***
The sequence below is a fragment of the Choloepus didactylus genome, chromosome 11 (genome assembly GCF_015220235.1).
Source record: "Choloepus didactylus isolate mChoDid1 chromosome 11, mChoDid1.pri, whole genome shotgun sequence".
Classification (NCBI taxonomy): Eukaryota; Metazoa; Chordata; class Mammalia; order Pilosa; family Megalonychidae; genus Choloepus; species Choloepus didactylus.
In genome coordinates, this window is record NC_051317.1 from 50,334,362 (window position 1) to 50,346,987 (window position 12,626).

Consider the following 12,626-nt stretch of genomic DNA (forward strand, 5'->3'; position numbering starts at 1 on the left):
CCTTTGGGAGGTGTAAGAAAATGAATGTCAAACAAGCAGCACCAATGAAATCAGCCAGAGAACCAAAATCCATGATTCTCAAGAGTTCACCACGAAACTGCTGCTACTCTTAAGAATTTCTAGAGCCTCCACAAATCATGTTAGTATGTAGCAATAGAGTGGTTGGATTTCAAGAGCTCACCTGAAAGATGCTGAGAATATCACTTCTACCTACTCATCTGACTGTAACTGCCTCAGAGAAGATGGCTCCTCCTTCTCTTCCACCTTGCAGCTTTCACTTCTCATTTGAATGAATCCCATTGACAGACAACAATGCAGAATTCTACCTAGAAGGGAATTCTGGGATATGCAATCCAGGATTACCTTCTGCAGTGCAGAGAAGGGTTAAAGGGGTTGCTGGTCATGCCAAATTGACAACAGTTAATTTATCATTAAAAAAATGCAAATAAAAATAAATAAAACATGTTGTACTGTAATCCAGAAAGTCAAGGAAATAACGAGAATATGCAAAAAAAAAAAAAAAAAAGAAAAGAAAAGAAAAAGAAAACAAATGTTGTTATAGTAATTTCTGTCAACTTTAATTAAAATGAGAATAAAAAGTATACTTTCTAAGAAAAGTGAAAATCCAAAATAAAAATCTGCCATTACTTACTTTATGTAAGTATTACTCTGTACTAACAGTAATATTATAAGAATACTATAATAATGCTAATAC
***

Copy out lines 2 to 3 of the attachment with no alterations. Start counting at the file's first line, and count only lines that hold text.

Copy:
Source record: "Choloepus didactylus isolate mChoDid1 chromosome 11, mChoDid1.pri, whole genome shotgun sequence".
Classification (NCBI taxonomy): Eukaryota; Metazoa; Chordata; class Mammalia; order Pilosa; family Megalonychidae; genus Choloepus; species Choloepus didactylus.